I love the way you present the subject with cliffs and beaches and an ocean. I could write a dozen posts on this topic but would never get the impact you did using the forces of nature. Beautiful and peaceful while keeping in mind the power and potential treachery of the ocean. A deep reminder on such a poignant holiday combining the political future of Ireland with the death and resurrection of Christ – turning corners indeed, powerful and dangerous and important corners that change the future.

    Excellent post jean – Thank You.

    1. Paul, I’m blushing or as we say here ‘I’m scarlet,’ reading your comment.
      Don’t know how to respond except to say that I think you’ve negotiated a helluva lot more corners with style than most people would do in ten lifetimes.

  2. Some corners present a vista that is beyond words, while others seem to end before they begin..Some give us anticipation as to what is next..and others leave us with a sense of …”Is That All There Is”…a song by Peggy Lee..(one of my favorites)…

  3. A beautiful corner Jean, we have some corners like that here that can be dangerous as well as exciting. I’ve turned many corners in my life, but physically, one of those that sprung to mind was when I first went to Rome and turned a corner from a narrow street to find the magnificent Trevi Fountain in front of me – I was awed by Rome that first time because it seemed that there was some huge, amazing monument around every turn.

  4. Lovely photos, Jean and very thought provoking post. I’m on a large curved bend at the moment, not quite a corner, but I hope to get around it in time. It will mean a lot of changes for me, mostly good, but still quite daunting.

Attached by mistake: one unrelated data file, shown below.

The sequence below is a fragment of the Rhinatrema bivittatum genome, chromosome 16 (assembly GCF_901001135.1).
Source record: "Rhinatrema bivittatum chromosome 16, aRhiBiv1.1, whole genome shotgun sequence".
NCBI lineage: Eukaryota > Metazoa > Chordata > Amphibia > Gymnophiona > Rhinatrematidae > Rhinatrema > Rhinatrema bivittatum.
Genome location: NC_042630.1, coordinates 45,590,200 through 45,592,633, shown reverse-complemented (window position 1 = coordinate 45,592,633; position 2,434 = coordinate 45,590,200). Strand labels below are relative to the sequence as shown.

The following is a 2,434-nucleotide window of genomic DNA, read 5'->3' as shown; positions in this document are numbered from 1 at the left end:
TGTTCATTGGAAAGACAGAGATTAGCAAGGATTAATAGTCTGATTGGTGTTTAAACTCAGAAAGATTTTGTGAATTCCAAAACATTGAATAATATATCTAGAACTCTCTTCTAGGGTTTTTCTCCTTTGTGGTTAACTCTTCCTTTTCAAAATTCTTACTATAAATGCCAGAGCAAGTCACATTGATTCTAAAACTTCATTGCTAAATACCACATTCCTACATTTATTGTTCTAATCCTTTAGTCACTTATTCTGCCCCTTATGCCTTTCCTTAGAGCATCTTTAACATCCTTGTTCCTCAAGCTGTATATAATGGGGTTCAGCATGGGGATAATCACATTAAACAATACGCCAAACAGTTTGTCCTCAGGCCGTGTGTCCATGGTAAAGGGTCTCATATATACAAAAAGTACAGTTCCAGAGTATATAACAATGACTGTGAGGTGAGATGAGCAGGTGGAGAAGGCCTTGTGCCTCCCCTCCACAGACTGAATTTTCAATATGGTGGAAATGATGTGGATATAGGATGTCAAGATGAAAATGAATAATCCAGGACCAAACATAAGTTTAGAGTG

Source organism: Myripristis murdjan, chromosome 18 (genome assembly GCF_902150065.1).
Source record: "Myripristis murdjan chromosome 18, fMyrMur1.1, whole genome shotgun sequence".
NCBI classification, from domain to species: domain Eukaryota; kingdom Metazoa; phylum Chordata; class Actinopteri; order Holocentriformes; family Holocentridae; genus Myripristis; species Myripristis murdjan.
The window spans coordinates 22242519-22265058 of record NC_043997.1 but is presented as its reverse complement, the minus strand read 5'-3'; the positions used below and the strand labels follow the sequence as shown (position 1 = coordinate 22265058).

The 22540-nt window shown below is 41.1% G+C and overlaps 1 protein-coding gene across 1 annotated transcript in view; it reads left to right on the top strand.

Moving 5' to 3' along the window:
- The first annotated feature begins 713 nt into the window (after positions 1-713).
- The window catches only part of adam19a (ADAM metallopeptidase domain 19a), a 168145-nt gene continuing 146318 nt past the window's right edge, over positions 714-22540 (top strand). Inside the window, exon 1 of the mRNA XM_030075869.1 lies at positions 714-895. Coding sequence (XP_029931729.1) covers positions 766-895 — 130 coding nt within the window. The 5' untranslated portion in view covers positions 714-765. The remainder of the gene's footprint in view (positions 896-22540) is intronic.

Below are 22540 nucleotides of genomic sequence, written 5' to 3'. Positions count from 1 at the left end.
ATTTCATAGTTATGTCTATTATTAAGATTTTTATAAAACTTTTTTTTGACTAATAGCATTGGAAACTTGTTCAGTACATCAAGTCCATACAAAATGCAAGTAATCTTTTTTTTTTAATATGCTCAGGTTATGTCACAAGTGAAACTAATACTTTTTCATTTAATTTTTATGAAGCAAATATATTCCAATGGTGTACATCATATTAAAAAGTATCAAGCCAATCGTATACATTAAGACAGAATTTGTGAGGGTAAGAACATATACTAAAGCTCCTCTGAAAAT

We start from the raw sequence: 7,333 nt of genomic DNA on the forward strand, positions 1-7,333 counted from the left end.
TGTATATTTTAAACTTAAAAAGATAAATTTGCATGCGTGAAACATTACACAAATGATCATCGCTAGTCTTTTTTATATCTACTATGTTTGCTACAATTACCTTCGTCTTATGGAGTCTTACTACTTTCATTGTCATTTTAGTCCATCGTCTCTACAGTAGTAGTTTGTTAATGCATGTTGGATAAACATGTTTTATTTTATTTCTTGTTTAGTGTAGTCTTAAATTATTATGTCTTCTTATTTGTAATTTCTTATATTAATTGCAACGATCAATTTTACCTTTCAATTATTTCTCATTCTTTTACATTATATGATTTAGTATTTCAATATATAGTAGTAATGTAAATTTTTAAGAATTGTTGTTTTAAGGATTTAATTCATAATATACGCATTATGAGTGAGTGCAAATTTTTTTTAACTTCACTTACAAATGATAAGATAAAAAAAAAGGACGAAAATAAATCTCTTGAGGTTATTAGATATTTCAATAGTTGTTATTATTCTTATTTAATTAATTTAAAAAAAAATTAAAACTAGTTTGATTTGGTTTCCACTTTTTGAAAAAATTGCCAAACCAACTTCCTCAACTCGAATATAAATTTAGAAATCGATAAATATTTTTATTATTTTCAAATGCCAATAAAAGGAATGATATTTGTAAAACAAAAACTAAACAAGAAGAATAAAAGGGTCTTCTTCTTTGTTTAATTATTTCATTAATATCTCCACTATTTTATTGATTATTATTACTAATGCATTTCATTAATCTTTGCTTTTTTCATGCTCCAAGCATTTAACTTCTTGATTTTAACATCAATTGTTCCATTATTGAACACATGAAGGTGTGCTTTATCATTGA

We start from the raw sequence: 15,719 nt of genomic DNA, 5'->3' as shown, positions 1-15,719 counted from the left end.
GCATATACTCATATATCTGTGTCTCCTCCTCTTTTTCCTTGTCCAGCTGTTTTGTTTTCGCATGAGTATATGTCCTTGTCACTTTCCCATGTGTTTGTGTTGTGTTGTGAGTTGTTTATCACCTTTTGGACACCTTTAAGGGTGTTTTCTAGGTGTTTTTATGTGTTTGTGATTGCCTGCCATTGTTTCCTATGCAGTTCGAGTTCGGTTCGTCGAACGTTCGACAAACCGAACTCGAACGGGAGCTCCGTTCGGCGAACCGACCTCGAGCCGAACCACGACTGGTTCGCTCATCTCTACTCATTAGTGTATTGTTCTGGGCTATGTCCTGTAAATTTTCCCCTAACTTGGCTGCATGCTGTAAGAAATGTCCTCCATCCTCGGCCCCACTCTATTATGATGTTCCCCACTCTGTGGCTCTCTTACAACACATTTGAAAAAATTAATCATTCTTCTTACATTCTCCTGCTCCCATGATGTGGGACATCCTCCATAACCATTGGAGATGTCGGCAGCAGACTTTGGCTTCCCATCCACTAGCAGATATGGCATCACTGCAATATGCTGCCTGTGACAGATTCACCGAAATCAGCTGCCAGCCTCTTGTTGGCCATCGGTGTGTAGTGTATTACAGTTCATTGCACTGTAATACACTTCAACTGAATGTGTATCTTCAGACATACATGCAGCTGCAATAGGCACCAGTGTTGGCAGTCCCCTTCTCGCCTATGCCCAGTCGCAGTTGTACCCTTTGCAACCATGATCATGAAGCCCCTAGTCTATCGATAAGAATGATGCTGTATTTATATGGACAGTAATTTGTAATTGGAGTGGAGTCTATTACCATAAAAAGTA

5. Funny you posted about corners. A couple of days ago I dreamed I was in New Zealand, and there were floods. I was running from a wave of water down a road. Then I saw a corner of a ruined building. Just the corner standing. I ducked behind the corner, and the water continued down the road. I was safe. A corner can be your saving grace.

  6. Thank you for the history lesson. Very informative. As to corners, some I have turned with purpose. Others I turned and only realized in retrospect that I had turned them. I just found your blog and enjoyed this post. Very well written and gave me something to think about. Lori

  7. So many ways to approach this subject Jean – fascinating. Sticking to the physical my immediate reaction is how the familiar can appear unfamiliar from a different angle. There is a geeky Facebook group here in Jersey which delights in finding things that one might pass every day but maybe they’re tucked away or hidden by undergrowth. Such things enrich one’s outlook.

    1. Hi Roy, how I love that word ‘geeky!’ Did you bring it to Jersey from Ireland. My father used to use the term ‘geek’ in relation to people! I always presumed it came from West Clare.

      1. Jean I read ‘geek’ (‘gek’) is of Scots or Dutch origin, rarely used until about 1980 since when its usage has soared. Maybe they’re wrong and it originated in Clare!